Nagios on a Rasp Pi 3 with NEMS

Small but Mighty

Generating a Configuration File

The first step in generating a configuration file is to define the devices and services you want to monitor. After connecting to the server from a web browser, the default page shows information about the server's status and has a menu with links to all of the NEMS components (Figure 2).

Figure 2: NEMS default page.


Creating and maintaining Nagios configurations is traditionally very time consuming, and the process is prone to errors. NEMS addresses these issues with an updated version of NConf [4] called NEMS Configurator. This application is found on the Configuration menu and is used to automate the generation of Nagios3 configurations. To access, log on using the user ID and password that you entered during the nems-init process.

A few hosts and services are defined to get you started. You can use these as examples when you are building the configuration for your environment. Once you have defined the hosts and service to be checked, click on the Generate Nagios config link, and NConf will attempt to build a configuration file for Nagios3 (Figure 3).

Figure 3: NConf with highlighted Deploy link after generating a Nagios config with no errors or warnings.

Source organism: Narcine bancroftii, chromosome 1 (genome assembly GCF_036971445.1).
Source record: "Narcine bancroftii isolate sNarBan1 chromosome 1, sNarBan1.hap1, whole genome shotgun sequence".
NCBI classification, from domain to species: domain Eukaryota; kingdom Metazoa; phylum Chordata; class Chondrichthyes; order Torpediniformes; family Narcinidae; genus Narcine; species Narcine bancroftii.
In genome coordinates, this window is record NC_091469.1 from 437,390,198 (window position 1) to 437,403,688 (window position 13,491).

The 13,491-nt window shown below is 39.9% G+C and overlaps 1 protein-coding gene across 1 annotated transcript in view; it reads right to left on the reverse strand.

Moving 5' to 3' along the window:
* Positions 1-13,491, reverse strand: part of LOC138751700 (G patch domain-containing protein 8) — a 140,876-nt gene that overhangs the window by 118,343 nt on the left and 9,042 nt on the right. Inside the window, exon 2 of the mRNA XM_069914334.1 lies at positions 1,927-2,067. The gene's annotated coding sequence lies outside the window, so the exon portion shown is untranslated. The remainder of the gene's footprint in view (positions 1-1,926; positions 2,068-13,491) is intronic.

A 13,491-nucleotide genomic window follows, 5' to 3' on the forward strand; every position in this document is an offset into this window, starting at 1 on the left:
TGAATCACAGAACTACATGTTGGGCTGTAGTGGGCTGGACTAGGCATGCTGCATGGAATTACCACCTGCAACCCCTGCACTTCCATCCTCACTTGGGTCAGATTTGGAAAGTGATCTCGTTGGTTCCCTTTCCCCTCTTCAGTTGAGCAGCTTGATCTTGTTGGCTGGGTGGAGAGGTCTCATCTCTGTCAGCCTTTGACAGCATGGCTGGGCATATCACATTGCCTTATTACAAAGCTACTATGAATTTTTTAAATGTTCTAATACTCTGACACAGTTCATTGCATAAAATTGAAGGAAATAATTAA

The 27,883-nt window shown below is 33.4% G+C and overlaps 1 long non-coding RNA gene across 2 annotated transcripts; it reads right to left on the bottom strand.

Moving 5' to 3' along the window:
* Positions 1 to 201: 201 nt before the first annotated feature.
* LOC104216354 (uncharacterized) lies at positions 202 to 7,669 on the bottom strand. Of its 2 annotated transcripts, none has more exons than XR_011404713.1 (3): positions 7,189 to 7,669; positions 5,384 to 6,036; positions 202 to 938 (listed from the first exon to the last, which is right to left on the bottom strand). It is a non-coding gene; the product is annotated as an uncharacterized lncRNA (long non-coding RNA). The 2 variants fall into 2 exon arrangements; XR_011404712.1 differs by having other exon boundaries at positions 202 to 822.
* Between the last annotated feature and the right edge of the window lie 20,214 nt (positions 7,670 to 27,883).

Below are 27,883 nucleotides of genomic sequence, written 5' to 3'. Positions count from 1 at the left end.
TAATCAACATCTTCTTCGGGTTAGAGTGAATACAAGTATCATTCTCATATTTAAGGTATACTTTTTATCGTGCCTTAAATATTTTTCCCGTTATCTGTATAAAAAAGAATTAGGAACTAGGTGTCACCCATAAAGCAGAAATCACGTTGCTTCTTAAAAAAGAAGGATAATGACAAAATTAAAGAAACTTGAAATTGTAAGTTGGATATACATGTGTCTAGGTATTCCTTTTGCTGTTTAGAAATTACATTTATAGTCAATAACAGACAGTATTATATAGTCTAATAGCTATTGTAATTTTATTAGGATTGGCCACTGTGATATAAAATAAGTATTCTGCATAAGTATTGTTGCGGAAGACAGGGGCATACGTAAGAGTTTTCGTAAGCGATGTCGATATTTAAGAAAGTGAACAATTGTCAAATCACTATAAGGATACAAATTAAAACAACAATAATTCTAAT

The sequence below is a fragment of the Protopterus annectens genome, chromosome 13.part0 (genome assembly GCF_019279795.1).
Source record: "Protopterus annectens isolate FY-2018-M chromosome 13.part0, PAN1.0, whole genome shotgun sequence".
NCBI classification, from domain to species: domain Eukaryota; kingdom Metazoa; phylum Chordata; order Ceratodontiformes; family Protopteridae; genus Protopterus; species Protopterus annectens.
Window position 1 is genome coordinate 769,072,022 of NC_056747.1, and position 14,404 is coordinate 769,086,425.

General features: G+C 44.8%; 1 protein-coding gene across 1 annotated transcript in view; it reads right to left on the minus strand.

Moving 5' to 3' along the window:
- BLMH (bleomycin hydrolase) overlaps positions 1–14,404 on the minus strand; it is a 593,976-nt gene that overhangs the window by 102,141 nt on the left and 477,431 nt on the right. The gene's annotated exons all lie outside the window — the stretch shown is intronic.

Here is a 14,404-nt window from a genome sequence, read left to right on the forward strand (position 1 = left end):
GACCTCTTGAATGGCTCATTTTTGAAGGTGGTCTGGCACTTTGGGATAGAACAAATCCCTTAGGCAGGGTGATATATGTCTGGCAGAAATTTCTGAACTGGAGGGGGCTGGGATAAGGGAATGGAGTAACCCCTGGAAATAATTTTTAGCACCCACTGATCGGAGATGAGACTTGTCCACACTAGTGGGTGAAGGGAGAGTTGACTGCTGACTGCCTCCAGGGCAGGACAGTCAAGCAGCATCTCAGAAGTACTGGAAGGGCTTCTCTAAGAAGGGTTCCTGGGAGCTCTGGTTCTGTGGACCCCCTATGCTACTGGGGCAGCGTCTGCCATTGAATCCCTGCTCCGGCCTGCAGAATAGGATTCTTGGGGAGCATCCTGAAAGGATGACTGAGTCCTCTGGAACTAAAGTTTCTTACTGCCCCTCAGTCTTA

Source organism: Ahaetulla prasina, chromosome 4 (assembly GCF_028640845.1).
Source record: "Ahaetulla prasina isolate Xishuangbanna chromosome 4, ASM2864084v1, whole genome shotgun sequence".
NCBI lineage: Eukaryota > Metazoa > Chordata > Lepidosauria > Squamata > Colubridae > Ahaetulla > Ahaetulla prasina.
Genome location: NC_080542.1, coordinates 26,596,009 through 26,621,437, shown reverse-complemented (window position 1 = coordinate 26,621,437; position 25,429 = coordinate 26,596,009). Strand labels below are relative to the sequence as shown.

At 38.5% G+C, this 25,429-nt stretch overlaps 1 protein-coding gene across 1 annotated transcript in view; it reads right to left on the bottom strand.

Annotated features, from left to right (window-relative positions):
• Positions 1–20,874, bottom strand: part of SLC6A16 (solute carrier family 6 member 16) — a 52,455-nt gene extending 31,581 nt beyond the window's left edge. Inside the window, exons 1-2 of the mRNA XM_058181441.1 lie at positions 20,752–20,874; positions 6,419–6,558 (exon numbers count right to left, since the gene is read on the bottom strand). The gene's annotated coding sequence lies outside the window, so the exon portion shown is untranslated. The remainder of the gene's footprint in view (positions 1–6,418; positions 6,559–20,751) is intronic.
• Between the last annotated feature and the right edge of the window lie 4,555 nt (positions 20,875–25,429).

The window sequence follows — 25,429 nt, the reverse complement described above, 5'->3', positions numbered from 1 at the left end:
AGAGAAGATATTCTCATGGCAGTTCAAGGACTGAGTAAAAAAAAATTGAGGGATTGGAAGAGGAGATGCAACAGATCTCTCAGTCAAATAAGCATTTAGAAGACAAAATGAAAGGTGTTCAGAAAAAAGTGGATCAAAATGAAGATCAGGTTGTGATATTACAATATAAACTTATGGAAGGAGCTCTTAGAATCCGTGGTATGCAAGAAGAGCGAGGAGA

If all goes well, you will receive no errors or warnings. If you see any errors, the Deploy link will not be available. You should investigate any warnings and decide whether you want to continue with deployment of the updated configuration; click the Deploy button, and NConf sends a request to Nagios3 to load the new configuration file.

NConf is no longer being developed by the original authors. Version 1.4 was developed and is supported by Robbie Ferguson for NEMS. Despite this, you can find helpful information on the original authors' website.


To review the status of checks done by Nagios3, you can use the JSON output of the included Nagios API or use one of the three reporting applications available by selecting Reporting : Nagios Core [5], NagVis [6], and Check_MK [7]. Each provides a different view of the Nagios3 monitoring data.

Nagios Core is an event scheduler, event processor, and alert manager for monitored devices and services (Figure 4). Detailed information about Nagios Core is available on the project's website.

Figure 4: Nagios Core tactical overview page.

NagVis visualizes Nagios3 data and displays IT processes (e.g., an email system or a network infrastructure) as mapped objects (Figure 5). Using back-end data, NagVis updates these objects periodically to reflect their status. These maps also allow you to arrange objects and display them in different layouts.

Figure 5: NagVis Hosts view.

The nems-init process does not set the logon ID and password for this application. The first time you log on to NagVis, you use admin as the default for both the username and password. After logging on, you should use the change password option under User menu to change it.

I find I do most of my real-time monitoring with the Check_MK tool. This application has a very good overview of the status of hosts and services (Figure 6). It is updated often, and the graphics provide a great view of current issues, as well as those from the past four hours that have been resolved.

Figure 6: Example of the Check_MK Overview.

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